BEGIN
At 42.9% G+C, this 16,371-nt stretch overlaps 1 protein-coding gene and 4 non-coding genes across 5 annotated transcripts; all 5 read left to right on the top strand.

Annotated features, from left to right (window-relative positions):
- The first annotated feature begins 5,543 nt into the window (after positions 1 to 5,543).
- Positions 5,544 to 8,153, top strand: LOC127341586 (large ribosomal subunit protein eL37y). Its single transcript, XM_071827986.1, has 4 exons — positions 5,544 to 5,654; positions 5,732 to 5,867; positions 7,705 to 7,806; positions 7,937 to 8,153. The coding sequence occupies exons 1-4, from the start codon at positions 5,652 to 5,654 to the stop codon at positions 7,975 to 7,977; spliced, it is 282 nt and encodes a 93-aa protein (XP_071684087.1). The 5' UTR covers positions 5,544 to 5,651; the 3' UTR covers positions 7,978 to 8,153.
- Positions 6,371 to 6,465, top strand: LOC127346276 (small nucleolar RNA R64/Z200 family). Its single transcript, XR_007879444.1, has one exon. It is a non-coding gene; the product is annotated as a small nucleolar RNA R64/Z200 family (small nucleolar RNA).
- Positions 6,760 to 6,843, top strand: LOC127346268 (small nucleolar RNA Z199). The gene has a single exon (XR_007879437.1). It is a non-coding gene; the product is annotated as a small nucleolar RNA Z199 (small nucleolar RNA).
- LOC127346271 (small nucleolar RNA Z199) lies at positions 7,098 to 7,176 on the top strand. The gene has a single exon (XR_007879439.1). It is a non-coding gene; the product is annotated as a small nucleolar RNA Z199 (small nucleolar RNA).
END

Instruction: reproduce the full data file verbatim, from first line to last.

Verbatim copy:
At 42.9% G+C, this 16,371-nt stretch overlaps 1 protein-coding gene and 4 non-coding genes across 5 annotated transcripts; all 5 read left to right on the top strand.

Annotated features, from left to right (window-relative positions):
- The first annotated feature begins 5,543 nt into the window (after positions 1 to 5,543).
- Positions 5,544 to 8,153, top strand: LOC127341586 (large ribosomal subunit protein eL37y). Its single transcript, XM_071827986.1, has 4 exons — positions 5,544 to 5,654; positions 5,732 to 5,867; positions 7,705 to 7,806; positions 7,937 to 8,153. The coding sequence occupies exons 1-4, from the start codon at positions 5,652 to 5,654 to the stop codon at positions 7,975 to 7,977; spliced, it is 282 nt and encodes a 93-aa protein (XP_071684087.1). The 5' UTR covers positions 5,544 to 5,651; the 3' UTR covers positions 7,978 to 8,153.
- Positions 6,371 to 6,465, top strand: LOC127346276 (small nucleolar RNA R64/Z200 family). Its single transcript, XR_007879444.1, has one exon. It is a non-coding gene; the product is annotated as a small nucleolar RNA R64/Z200 family (small nucleolar RNA).
- Positions 6,760 to 6,843, top strand: LOC127346268 (small nucleolar RNA Z199). The gene has a single exon (XR_007879437.1). It is a non-coding gene; the product is annotated as a small nucleolar RNA Z199 (small nucleolar RNA).
- LOC127346271 (small nucleolar RNA Z199) lies at positions 7,098 to 7,176 on the top strand. The gene has a single exon (XR_007879439.1). It is a non-coding gene; the product is annotated as a small nucleolar RNA Z199 (small nucleolar RNA).